PHILADELPHIA (AP) — The families of two Hungarian students killed two years ago when a tugboat-guided barge slammed into and sank their amphibious sightseeing boat in the Delaware River will split $15 million after a settlement was reached Wednesday, just days into a federal wrongful-death trial that had been expected to last a month.
Eighteen surviving passengers will share in $2 million in the deal, which was approved by a judge after two days of testimony.
The victims' families were on a plane returning to Hungary and were unaware a settlement had been reached, but their attorney Robert Mongeluzzi said they were "deeply grateful to the court for recognizing that their children were important and did not deserve to die in vain."
Szabolcs Prem, 20, and Dora Schwendtner, 16, whose group was visiting the U.S. through a church exchange program, drowned when their amphibious sightseeing boat, called a duck boat, was slammed by the empty sludge barge and capsized on July 7, 2010.
Their families filed wrongful-death lawsuits against K-Sea Transportation, of East Brunswick, N.J., which operated the tugboat guiding the barge upriver, and Ride the Ducks, of Norcross, Ga., which operated the tour boat.
Before the wrongful-death case could proceed, however, U.S. District Judge O'Neill was to determine whether a limit should be set on the financial liability of the two boat owners. K-Sea and Ride the Ducks, citing an 1851 maritime law, wanted their financial liability capped at the value of their vessels involved in the crash: $1.65 million for the tug and $150,000 for the duck boat.
On Tuesday, O'Neill asked attorneys to try to hammer out an agreement before the case continued, and U.S. District Judge John Padova began working with the parties on settlement talks.
"The families told us from the outset that they had a duty to honor their children and to do what they could to ensure that the lives of other children were not put at risk by unsafe operators of tourist boats, barges or tugboats," said another attorney for the families, Peter Ronai, a Hungarian speaker who also acted as an interpreter for the parents.
The tug pushed the 250-foot-long barge into and over the 33-foot-long duck boat as it sat idle and anchored in an active shipping lane along its route, sending 37 people into the river about 150 feet from the Philadelphia shoreline. Survivors were pulled from the murky water by firefighters, a passing ferry boat and bystanders who swam from shore.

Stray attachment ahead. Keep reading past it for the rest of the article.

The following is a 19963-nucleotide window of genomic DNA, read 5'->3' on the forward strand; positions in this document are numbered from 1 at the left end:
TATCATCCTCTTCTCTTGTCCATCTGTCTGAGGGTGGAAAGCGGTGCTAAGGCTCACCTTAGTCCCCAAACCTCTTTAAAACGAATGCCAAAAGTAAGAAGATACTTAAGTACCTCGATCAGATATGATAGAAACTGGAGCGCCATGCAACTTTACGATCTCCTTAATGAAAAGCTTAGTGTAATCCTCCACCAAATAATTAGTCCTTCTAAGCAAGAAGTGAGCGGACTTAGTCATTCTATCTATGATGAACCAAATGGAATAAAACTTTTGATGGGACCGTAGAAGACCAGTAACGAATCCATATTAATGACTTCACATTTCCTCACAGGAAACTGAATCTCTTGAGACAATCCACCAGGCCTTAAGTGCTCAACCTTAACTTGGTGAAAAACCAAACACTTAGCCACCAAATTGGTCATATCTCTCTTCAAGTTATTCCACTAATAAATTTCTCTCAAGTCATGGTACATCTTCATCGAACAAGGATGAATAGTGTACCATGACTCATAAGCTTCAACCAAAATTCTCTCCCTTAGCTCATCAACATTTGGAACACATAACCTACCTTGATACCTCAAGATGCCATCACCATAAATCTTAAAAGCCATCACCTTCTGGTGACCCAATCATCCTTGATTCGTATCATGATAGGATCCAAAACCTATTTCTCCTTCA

In a video shown on the first day of the trial Monday, Schwendtner could be seen throwing a life jacket to a deckhand who jumped from the boat seconds before the collision and survived.
The families of Schwendtner and Prem argued the boat companies were rife with unclear safety policies and ineffective training and procedures that caused the crash. K-Sea Transportation and Ride the Ducks blamed each other and tug pilot Matthew Devlin, who was sentenced in November to a year in prison for the crash.
Devlin was on his cellphone amid a family emergency, moved to a part of the tug that blocked his view of the river and turned down a marine radio, stifling mayday calls before the collision. He pleaded guilty to the maritime equivalent of involuntary manslaughter.
Mongeluzzi, the families' attorney, said that while their suffering continues, "they have renewed hope in the American justice system and that stricter regulations on cellphone use and tourist boat operating procedures might avert similar catastrophes on and off the water."
Ride the Ducks president Chris Herschend said in a statement that the company was "glad to bring closure to this sad chapter, most importantly for the families involved."
"As parents ourselves, we are sorry for what they have experienced," he said. "I personally want them to know that I'd move heaven and earth to undo what happened if I could."
A spokesman for K-Sea said the company would not have any comment on the case.
Ride the Ducks offers tours in Philadelphia; San Francisco; Branson, Mo.; Stone Mountain, Ga.; and the Cincinnati area. The company suspended its Philadelphia tours after the accident but resumed them the following spring with a shortened water route.